Sadly despite the fact that they sold millions, hit the top of the charts and became a familiar name even to non-rap fans everywhere, D.U. is little mentioned today. Even the legions of 2Pac fans have largely forgotten that his first major break in the business was rapping on D.U.'s "Same Song" and that he shared the billing with Money B and Shock G on his landmark hit "I Get Around." Thankfully the Underground sound is still around, and with their new "Raw Uncut Docu-Musical" there's a little something for everyone - the new jacks who weren't a part of their funk renaissance, and the golden era fans who fondly remember "The Way We Swing" and "Doowhutchyalike."
The DVD's main feature starts squarely in 1989, reminding us that a large plastic nose (Shock G's alter ego Humpty Hump) made it all possible. The narrator also correctly notes that it was their fusion of George Clinton's P-Funk sound and style with new age hip-hop attitude that made their music fresh and fun yet helped them also maintain a slight attitude and edge without being forceful or preachy. A KRS-One track rapping about D.U. friends and family opens the video, and then all the crew introduce themselves. Interesting fact I learned from this segment - DJ Fuze actually used to be known as "Davey D" but gave it up because there was one in New York AND one out in the West (that of course being the famous DaveyD of radio and WWW acclaim). Initially he wanted to be DJ Goldfingers, but it didn't sticks, so Fuze he became.
The documentary doesn't spare on the little and historically important details, a fact hardcore D.U. fans will definitely appreciate. The narrator even mentions that their debut single "Underwater Rimes" backed with "Your Life's a Cartoon" was pressed on TNT and sold about 30,000 copies - mostly in California. The version of "Underwater Rhymes" most fans are familiar with from "Sex Packets" is actually a remix of that debut track. This success led to Tommy Boy offering a record deal to Digital Underground. The crew talk about how well they were received in Europe around this time, and how "Doowhutchyalike" was a big international hit, landing them with a different promoter in every country they visited on tour. It's also cool to hear them note how at every venue, they'd find BDP, P.E. and EPMD tags and posters, and how grateful they were to be on that same circuit just following in their footsteps. "Humpty" of course liked Amsterdam best. Parental advisory here, there is some graphic nudity and language, but that's all in keeping with their "have fun swing."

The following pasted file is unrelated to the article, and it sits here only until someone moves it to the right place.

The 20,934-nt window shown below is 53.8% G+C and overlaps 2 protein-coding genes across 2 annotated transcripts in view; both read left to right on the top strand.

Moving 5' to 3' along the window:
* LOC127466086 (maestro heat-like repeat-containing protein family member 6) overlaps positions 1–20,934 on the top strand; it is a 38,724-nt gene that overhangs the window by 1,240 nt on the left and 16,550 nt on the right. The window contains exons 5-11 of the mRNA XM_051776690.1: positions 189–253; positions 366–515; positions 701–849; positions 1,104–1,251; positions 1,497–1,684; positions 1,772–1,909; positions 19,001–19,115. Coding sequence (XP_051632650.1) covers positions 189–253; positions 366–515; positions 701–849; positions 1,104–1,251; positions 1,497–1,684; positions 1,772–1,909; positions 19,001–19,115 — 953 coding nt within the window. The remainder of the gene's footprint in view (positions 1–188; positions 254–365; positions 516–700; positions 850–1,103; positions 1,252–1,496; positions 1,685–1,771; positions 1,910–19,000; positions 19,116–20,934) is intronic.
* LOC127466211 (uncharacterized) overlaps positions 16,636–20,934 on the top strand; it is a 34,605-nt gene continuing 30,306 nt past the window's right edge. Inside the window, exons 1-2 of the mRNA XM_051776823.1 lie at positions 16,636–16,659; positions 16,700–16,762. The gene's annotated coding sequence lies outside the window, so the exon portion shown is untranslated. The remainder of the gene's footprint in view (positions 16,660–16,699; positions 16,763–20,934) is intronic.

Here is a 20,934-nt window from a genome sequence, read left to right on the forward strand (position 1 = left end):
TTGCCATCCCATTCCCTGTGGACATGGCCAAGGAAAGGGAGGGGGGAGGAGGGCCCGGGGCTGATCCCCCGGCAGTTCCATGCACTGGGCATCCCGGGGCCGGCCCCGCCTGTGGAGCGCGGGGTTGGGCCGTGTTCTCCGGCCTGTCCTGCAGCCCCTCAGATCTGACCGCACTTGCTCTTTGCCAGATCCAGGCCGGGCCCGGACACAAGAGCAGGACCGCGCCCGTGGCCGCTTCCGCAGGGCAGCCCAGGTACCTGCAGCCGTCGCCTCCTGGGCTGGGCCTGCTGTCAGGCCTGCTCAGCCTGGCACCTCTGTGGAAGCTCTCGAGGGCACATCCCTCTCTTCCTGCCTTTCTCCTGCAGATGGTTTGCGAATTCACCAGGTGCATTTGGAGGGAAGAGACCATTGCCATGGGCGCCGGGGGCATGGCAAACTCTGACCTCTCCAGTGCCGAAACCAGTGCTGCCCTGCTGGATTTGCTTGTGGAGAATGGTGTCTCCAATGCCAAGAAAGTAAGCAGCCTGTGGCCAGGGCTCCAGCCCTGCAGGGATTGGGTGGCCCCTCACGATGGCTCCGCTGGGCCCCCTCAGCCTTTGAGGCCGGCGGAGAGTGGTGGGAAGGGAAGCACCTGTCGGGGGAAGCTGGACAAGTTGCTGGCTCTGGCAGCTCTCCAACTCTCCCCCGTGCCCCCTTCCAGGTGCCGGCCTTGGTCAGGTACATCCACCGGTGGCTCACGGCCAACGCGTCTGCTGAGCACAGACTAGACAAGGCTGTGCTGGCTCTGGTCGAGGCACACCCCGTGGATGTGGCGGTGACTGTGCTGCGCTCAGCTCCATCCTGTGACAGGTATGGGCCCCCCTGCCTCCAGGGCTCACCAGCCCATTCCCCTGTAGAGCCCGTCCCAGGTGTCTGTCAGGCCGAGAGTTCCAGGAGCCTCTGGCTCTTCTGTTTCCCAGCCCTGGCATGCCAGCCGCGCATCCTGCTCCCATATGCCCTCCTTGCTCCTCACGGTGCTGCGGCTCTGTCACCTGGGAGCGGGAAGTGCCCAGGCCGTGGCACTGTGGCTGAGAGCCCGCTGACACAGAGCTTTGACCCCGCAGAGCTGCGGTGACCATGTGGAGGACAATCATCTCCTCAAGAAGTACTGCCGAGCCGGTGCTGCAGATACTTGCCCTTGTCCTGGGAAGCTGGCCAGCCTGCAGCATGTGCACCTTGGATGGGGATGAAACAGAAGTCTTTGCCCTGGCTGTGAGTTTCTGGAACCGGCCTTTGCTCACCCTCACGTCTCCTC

The strength of "Doowhutchyalike" landed them a gig touring WITH P.E. in the United States, which they chose on purpose over touring with Hammer, even though it would be less money. No love for their fellow Oakland rapper? Perhaps, but they knew touring with P.E. was not only an honor but a way to connect with rabidly hardcore hip-hop fans. It must have worked. Among the first ten rap albums I ever bought (as opposed to being given as gifts or getting as dubs from friends) were Digital Underground's "Sex Packets" and P.E.'s "Fear of a Black Planet." Ahh, those were the days. Shock G also reveals that the plastic nose was part of a hidden revolutionary message in "Doowhutchyalike," where people could live in a world without government, and that the nose symbolized you could be ugly or beautiful and it didn't matter as long as you did onto others as you'd want them to do unto you.
The D.U. evolution continues, discussing how they released "Same Song" as part of the soundtrack for the movie "Nothing But Trouble" starring (and directed by) Dan Aykroyd, and how D.U. got involved with the "We're All in the Same Gang" project. At this point more focus is given to 2Pac's membership in the group, how he got put on "Same Song" and how D.U. was only insured for 8 people when they went on tour, so somebody had to stay behind just so 'Pac had a spot to go on the road - that's how much faith they had in him as a rising star. It brings a smile to the heart of D.U., Tupac and hip-hop fans alike to see Shakur clowning around backstage at a show with super soakers. It's also revealed that even at the young age of 18, Shakur had an incredibly nihilistic attitude, proclaiming that if he sold a million records and died by the age of 25 he'd live a full life. Money B has a good laugh about how Shakur wrote his verse for "I Get Around" just in case they didn't make it to the studio in time to pen their own, and how it was so violent and hardcore ("shoot you with my four-four") that B knew there was no way in hell he was performing it. B talks about how much fun they had filing the video, and that if even half of that came through on screen, it would be a huge hit. Of course it's ultimately a tragic story, nothing that "Me Against the World" was the last album that D.U. would produce tracks for Shakur on, and how he was gunned down after signing to Death Row. They still pay tribute to him in concert though, a fact I can personally attest to having seen them perform live in Omaha.
Review by Steve 'Flash' Juon
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